Seat Rents 1781–1811
Rolls of Male Heads of Families 1836, 1838
Note: Available at the National Archives of Scotland, Edinburgh, record CH2/307 and 1485.

Nonconformist Church Records

A nonconformist church is any church that is not the Established church. Read more about nonconformity in Scotland in the article on the Scotland Church Records Union Lists.

East Kilbride Free Church

History—
At the second meeting of Hamilton Free Church Presbytery on June 29, 1843 the minister of East Kilbride and three of his elders applied for admission to the Free Church. They were duly received. They worshiped first in a barn known as the “Spale Kirk”. The church was erected in 1845 and the manse in 1848. The church was subsequently enlarged and renovated.
Membership: 1848, 160; 1900, 184.
Source: Annals of the Free Church of Scotland, 1843–1900, ed. Rev. William Ewing, D.D., 2 vols. pub. 1914. FHL Film #918572. More details may be given in the source including a list of ministers.

Records—
The extent of records is unknown

East Kilbride Relief, later United Presbyterian Church

History—
In March of 1791, a large body of heritors, elders, and heads of families in the parish, grieved over the forced placement of a new parish minister, withdrew from the Established church and petitioned the Relief Presbytery of Glasgow to be received as a forming congregation, which was granted. A church was built that same year. All Relief Presbyterian Church congregations became United Presbyterian Church congregations in 1847.
Source: Annals and Statistics of the United Presbyterian Church, by Rev. William MacKelvie, D.D., pub. 1873. FHL Film #477618. More details may be given in the source including a list of ministers.

Records—
Marriage Registers 1797–1820
Various Minutes 1792–1957
Note: Available at the National Archives of Scotland, Edinburgh CH3/1001.

Civil Registration Records

Government or civil registration of births, marriages, and deaths (also called statutory records) began on January 1, 1855 in Scotland. Each parish has a registrar's office and large cities have several. The records are created by the registrars and copies are sent to the General Register Office in Edinburgh. Annual indexes are then created for the records for the whole country.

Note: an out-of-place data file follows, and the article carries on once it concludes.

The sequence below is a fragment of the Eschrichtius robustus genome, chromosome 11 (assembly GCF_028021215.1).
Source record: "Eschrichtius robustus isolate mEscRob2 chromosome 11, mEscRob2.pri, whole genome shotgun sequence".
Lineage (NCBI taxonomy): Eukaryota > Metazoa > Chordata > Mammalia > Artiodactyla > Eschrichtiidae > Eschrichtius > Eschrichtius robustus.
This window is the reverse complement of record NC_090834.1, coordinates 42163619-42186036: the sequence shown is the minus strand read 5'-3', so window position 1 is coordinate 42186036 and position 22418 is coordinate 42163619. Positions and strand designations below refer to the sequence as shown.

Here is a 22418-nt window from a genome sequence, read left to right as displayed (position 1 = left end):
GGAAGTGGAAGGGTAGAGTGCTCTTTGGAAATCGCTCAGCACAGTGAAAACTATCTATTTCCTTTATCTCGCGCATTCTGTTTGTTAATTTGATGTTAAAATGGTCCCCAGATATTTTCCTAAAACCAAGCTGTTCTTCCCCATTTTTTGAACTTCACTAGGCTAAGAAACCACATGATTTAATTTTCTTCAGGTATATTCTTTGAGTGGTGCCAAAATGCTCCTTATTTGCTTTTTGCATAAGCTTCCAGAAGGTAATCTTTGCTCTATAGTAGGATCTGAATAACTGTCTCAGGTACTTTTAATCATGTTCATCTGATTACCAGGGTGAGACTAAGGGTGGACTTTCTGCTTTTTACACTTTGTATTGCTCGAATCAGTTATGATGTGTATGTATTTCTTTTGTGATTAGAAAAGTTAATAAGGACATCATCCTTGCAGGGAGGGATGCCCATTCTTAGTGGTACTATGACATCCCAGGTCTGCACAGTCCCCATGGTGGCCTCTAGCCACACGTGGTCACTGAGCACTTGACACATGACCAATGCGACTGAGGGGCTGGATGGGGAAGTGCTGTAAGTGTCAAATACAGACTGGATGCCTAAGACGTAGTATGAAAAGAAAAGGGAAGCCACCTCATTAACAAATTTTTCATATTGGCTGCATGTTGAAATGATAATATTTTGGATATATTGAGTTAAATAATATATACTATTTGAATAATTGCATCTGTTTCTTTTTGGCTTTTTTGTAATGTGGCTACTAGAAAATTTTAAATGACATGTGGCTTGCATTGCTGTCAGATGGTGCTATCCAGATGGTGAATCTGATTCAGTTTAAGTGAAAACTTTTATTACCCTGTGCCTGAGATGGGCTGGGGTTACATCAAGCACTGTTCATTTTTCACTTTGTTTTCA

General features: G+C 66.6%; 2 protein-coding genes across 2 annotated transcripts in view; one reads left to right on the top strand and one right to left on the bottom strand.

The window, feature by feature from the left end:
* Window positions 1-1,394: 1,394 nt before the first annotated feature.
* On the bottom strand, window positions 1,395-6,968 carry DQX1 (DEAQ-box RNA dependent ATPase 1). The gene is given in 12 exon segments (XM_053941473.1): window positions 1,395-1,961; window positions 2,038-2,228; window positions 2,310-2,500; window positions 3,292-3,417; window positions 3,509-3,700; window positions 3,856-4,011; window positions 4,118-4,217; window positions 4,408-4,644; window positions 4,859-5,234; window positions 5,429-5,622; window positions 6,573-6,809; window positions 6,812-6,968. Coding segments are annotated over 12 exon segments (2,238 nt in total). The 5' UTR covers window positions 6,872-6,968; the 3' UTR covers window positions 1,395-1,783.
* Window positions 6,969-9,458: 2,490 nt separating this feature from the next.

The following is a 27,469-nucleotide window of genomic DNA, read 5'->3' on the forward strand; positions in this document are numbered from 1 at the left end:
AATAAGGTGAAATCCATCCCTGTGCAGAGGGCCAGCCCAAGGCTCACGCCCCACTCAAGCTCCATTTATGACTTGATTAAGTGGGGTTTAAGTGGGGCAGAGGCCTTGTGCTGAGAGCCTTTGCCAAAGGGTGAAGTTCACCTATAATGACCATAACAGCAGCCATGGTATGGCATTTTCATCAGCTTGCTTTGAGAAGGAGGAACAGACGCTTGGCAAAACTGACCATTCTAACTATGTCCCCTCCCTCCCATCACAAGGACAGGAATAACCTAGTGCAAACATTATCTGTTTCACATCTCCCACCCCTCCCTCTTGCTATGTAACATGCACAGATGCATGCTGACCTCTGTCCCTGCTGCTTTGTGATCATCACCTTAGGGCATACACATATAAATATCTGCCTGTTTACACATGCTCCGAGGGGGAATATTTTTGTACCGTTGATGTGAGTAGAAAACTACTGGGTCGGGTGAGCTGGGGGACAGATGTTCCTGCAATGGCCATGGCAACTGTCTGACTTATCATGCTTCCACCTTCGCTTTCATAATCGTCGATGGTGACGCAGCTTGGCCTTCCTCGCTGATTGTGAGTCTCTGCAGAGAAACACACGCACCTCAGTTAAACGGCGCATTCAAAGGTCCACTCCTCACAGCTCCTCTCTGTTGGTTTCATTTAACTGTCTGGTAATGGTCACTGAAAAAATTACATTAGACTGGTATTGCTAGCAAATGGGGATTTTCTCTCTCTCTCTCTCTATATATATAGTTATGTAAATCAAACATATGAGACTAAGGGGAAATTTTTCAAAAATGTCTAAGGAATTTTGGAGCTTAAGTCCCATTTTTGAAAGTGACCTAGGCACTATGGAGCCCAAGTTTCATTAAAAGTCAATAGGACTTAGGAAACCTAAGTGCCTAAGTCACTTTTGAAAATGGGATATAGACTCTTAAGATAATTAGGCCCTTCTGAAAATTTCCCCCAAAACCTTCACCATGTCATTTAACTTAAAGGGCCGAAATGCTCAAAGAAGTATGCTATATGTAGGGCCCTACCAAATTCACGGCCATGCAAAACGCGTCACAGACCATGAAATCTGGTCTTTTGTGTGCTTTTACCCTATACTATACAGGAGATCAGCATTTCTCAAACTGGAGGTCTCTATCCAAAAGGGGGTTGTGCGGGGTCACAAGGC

See the article on Scotland Civil Registration for more information and to access the records.

Probate Records

East Kilbride was under the probate jurisdiction of the Commissary Court of Hamilton and Campsie until 1823, and since then has been under the Sheriff's Court of Glasgow. Probate records for 1513- 1901 are indexed online at www.scotlandspeople.gov.uk.  You must register on the website but use of the index to probate records, called 'Wills & Testaments,' is free. You may then purchase a copy of the document or, if the document is before 1823, it will be on microfilm at the Family History Library. To find the microfilm numbers, search in the library catalog for the 'Place-names' of Lanark and the subject of 'Probate records.' Then click on the link to the records of the Commissariat of Hamilton and Campsie.
The library also has some post-1823 probate records for Lanark. Look in the library catalog for the 'Place-names' of Lanark and the subjects of 'Probate Records' and 'Probate Records - Indexes.'

Read more about Scotland Probate Records.

Return to the Lanarkshire parish list.

Cemeteries

There are three public cemeteries within the boundaries of East Kilbride.  The oldest is the churchyard attached to the Old Parish Church in the Village, built in 1774 on an existing church site, with the earliest headstone dated 1710.  A printed transcript of the Old Parish Church's monumental inscriptions was published in 1974 and is available at East Kilbride Central Library.  By 1904 it was necessary to open a municipal graveyard, East Kilbride Cemetery in Mavor Avenue, East Mains, and another, Phillipshill Cemetery in 1989, on the north-west edge of the town.

South Lanarkshire Council holds the burial records for each of these cemeteries, and can be contacted at 18 Forrest Street, Blantyre, Glasgow, G72 0JP (phone 01698 717823).

References

  1. Lewis, Samuel A., A Topographical Dictionary of Scotland (1846), pp. 22-41. Adapted. Date accessed: 28 February 2014.

 

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  • This page was last modified on 4 February 2015, at 18:46.